I sat down to read this book and had to finish it in one night because it was so much fun. An engaging, upbeat plot with subtle humor and meanings underneath. As a child psychologist, I appreciate the multidimensional relationship that Madison has with her mom, and her understated, but intense longing for a dad. Madison's relationships are very realistic and psychologically accurate, and they capture your attention in a thought-provoking way. Speaking of attention, this is what Madison is trying to teach herself to do. And this is what I love most about her. She's trying to pay attention to what's really important and not fall for superficiality, whether it is revealed in fame, self-seeking attention, or pseudo-romance. It's very compelling to watch Madison as she tries to make sense of what love is about in all it's ambiguous forms (best friend, a crush, and as a loving daughter). Over the course of the novel, it is also a privilege to observe as Madison changes and grows up. The over-arching theme of being true to yourself and finding out what that really entails is portrayed in a compassionate and enticing way. It is also interesting to witness the dilemmas inherent in what it was like for a girl to become involved in the world of boys' sports in the 70's. You will laugh and cheer for Madison as she tentatively, and then, proudly steps into a new phase of her life.
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Format: Hardcover
What exactly is so compelling about No Cram Puffs? I have many answers. Primarily, it the immensely likable main character, Madison. We relish in rooting for Madison as she tries to sort out a mess of conflicting loyalties - baseball vs. popularity; fitting in vs. being true to your own ideas and desires; hardworking, present Mom vs. absent, idealized Dad; friendship vs. romance; and those are just a few. It is also that, a mere seven lines into the first chapter, Day reminds us so uncannily about the confusion of adolescence. She has certainly confirmed, for fans of her earlier offering, Tall Tales, that her unerring ability to convincingly write adolescent narration was no fluke. The story is also compelling in its supporting characters, from her loving but imperfect family, to her relationships with her fellow baseball team members, to the poignantly absent best friend, to a couple of surprising characters who skirt the periphery of her life (I won't spoil their impact by revealing here!) In the end, though, buy the book for the reason I can state in five simple words - it's a walloping good read!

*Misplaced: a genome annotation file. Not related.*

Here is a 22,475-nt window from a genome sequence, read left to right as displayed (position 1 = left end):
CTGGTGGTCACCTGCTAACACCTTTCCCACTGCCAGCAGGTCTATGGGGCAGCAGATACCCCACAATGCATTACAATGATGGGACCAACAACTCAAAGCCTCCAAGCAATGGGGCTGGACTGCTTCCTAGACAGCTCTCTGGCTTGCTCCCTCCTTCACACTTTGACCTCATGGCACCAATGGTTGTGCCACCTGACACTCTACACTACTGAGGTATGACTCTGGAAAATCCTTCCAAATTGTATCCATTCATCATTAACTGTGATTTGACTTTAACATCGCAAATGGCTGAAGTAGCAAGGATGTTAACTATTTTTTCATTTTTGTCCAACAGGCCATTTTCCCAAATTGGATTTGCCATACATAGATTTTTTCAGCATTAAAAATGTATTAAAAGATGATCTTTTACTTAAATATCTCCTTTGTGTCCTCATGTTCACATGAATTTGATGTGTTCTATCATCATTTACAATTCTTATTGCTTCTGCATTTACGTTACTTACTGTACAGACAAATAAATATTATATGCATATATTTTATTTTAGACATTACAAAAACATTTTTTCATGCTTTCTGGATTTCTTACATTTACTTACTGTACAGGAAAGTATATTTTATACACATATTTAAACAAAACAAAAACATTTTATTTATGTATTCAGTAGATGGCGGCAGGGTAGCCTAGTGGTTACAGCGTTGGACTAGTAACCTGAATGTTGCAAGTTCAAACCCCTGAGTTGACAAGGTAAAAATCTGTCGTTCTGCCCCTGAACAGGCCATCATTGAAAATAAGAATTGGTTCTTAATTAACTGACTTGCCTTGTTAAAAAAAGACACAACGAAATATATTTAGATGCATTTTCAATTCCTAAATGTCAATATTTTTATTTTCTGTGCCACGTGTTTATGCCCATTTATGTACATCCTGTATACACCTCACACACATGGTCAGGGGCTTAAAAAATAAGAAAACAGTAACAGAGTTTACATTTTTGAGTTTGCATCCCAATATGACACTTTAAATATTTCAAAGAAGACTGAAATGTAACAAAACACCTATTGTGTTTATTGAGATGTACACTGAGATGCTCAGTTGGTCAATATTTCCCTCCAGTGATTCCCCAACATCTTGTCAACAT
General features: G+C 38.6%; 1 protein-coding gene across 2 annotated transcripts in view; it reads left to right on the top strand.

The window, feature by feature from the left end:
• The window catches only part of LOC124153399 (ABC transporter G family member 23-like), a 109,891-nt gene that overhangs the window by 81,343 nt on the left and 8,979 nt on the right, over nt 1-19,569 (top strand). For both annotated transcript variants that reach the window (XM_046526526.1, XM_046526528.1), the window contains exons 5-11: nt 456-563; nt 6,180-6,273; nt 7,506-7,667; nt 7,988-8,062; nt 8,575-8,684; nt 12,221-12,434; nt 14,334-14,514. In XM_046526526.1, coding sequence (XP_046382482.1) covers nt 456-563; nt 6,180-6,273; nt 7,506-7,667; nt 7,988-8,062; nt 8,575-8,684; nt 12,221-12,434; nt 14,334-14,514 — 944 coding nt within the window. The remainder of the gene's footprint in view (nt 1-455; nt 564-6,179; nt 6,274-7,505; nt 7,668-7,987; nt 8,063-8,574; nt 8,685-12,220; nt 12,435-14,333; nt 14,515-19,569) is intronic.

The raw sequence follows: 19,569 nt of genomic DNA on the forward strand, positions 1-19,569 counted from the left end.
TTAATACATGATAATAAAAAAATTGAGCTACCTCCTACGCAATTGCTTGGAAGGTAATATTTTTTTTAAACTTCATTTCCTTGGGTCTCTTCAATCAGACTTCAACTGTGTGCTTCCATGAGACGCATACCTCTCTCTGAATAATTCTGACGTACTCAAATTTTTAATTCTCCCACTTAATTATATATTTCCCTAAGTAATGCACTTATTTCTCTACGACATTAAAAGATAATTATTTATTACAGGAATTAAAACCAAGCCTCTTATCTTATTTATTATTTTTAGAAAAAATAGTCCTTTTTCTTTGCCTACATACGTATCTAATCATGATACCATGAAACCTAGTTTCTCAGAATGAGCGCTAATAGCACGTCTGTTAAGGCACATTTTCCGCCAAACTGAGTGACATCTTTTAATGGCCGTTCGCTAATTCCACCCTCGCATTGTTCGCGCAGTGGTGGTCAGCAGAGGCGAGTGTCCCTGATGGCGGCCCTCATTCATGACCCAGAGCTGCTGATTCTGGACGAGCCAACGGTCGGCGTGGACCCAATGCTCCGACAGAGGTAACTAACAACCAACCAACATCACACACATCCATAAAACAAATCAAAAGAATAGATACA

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Format: Hardcover Verified Purchase
What a joy to read a book that is so interesting and fun. It can be enjoyed by people of all ages, including baseball players.
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Format: Hardcover
This was written by my 10 year old daughter.
No Cream Puffs by Karen Day is a great book that I enjoyed reading. Madison loves baseball and is a great player. Two big problems, one she's a girl and two, it is 1980. Madison becomes the first girl in southern Michigan to play baseball. This book shows the struggles she went through as a girl playing on a boy's team.
Madison taught me that just because you are a girl, that doesn't mean you can't do the same things as boys. If you want to do something, don't let anyone hold you back. Go for it!
I found out that this story came from the authors own experience. She was the first girl to play little league baseball where she grew up in Indiana. Also, like Madison, she struck out a player, during a championship game. Although the player Karen Day struck out ended up playing baseball in college and was even drafted by a Major League Baseball Team.
Karen Day is one of my favorite authors. She also wrote Tall Tales, which was nominated for a Bluebonnet Award. Tall Tales is my favorite book, with No Cream Puffs, following close behind. I think Karen Day really remembers and understands all the feelings that girls go through as they are growing up. I can't wait for her next book to be published.